It is mid-winter in the Shetlands. Snow has blanketed the islands. It is cold. On New Year’s Eve Catherine Ross and Sally Henry, 16 year old girls, drop in on Magnus Tait, a senior living a reclusive lifestyle. It is a minor adventure for the girls to enter his home. While Tait is a simple man he has a disquieting reputation. Having grown up in rural Saskatchewan I am familiar with each person acquiring a reputation in the community.
Shortly after Catherine is found slain in the snow near Tait’s home. The description of the lovely young woman lying on the brilliant white snow with the killing red scarf around her throat “the fringe spread out like blood” was a cold striking image.
Community suspicion is focused on Tait just as it had 8 years previously when Catriona Bruce had disappeared. While never charged the islanders have remained suspicious of Tait.
Detective Jimmy Perez starts the investigation and is immediately joined by a team sent from Inverness led by Roy Taylor. The investigation concentrates on Tait but Perez is skeptical.
The Shetlands were a closed community which has been forced open by the oil boom. There is continuing tension between the generational islanders and the incomers who have recently arrived on the islands.
Though an incomer, Catherine, had fitted more easily into Anderson high school than the islander, Sally. I found it interesting that the parents of both girls feature prominently in the plot.
Fran Hunter is an incomer who has married and separated from the charismatic islander, Duncan Hunter. She is trying to adapt to island life with her daughter, Cassie.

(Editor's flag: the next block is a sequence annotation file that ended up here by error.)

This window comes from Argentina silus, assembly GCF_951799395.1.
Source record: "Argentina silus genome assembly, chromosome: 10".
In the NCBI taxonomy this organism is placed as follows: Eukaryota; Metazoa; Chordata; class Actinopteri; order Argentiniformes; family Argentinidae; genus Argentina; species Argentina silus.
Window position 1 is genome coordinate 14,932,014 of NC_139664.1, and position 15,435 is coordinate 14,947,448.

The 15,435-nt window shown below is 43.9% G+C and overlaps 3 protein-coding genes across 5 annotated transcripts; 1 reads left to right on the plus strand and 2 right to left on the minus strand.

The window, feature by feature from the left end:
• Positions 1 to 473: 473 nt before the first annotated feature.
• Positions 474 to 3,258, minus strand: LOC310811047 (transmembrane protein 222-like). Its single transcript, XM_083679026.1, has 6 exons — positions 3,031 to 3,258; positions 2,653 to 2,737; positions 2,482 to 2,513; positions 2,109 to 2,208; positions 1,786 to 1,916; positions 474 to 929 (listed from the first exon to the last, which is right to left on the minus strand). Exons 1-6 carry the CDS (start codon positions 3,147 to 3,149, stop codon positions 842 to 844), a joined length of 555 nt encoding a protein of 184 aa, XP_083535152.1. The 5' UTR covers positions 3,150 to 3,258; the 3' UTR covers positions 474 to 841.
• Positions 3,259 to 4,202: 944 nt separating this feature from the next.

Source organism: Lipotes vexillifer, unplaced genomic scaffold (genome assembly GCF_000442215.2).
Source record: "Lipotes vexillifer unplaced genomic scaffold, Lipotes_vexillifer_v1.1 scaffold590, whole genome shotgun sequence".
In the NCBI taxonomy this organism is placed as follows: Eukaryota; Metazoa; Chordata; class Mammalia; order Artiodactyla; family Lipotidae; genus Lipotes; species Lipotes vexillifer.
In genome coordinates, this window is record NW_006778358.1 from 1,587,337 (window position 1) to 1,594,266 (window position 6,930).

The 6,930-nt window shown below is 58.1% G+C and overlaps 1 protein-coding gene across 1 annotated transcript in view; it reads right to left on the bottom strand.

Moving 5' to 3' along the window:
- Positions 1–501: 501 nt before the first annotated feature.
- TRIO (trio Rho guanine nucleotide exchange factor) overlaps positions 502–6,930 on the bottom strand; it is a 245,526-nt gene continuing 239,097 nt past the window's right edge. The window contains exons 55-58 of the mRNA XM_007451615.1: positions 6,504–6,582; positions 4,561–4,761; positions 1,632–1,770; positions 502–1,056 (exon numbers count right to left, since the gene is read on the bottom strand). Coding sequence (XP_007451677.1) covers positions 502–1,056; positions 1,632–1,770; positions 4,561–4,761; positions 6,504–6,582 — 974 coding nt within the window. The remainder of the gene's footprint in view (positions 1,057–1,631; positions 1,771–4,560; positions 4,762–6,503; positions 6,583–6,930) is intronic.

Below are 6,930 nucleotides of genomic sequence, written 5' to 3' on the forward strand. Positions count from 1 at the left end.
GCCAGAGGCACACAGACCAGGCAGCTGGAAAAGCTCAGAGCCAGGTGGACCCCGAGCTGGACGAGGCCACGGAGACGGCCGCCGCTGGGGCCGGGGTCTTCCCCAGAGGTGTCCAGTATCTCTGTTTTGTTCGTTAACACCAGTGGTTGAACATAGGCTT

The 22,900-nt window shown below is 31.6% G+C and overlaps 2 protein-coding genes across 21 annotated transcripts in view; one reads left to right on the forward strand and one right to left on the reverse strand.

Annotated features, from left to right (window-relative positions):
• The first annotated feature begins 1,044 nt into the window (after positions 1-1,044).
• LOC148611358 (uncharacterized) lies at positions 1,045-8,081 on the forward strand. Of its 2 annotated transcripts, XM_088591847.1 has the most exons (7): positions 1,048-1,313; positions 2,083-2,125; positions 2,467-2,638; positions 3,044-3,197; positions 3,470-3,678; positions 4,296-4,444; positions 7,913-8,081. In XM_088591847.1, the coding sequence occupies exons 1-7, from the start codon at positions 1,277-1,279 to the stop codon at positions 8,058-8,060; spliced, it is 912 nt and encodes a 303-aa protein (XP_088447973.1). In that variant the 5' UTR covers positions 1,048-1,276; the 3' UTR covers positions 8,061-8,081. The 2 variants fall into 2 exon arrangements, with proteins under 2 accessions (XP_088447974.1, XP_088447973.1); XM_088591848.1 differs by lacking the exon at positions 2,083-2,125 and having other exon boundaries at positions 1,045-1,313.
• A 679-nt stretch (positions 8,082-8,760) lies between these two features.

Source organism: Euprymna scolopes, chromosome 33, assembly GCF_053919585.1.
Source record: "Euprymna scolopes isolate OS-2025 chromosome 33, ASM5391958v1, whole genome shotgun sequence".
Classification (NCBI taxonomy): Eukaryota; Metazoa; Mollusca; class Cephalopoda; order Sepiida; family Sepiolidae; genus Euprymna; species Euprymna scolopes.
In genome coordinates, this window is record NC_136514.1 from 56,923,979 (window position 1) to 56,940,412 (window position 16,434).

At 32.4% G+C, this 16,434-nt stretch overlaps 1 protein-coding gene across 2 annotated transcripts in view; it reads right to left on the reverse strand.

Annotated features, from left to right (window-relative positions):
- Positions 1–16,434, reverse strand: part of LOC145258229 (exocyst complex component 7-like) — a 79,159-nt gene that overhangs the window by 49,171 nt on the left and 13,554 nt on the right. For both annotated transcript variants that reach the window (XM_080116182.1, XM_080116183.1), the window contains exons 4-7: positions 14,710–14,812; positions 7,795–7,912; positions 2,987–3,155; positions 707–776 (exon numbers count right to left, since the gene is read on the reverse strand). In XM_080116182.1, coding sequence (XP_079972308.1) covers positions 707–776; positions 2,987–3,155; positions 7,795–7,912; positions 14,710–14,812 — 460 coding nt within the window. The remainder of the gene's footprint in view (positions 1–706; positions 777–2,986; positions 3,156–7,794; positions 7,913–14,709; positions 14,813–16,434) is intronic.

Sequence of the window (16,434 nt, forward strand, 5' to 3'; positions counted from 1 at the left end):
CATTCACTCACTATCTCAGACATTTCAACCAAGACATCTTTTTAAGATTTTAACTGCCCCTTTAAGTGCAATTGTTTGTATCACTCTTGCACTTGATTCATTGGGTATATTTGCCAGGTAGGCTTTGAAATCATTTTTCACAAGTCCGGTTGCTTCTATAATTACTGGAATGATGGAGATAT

Perez has grown up on the even more distant Fair Isle. (Can there be a more romantic name for a place?) Over 20 years later he is still affected by having to leave the island and go to Lerwick to live in a hostel when he was 12 to attend school. I went away to a boarding school when I was 15. I can relate to the loneliness and difficulty fitting in for a shy boy gone away from family and farm for schooling. It may be a challenge for those who have grown up in cities but I did not find life on the farm more isolating than my subsequent residences in urban places.
As winter and the investigation progress the focus of island life is on the annual celebration of their Norse heritage, Up Helly Aa. It is the most important winter event.
It took me some time to get involved in the book but I was glad I kept going as I became more and more intrigued by the characters. The conclusion was a breathtaking rush.
I know I shall return to the Shetlands for more of the series. Excellent. (Dec. 10/11)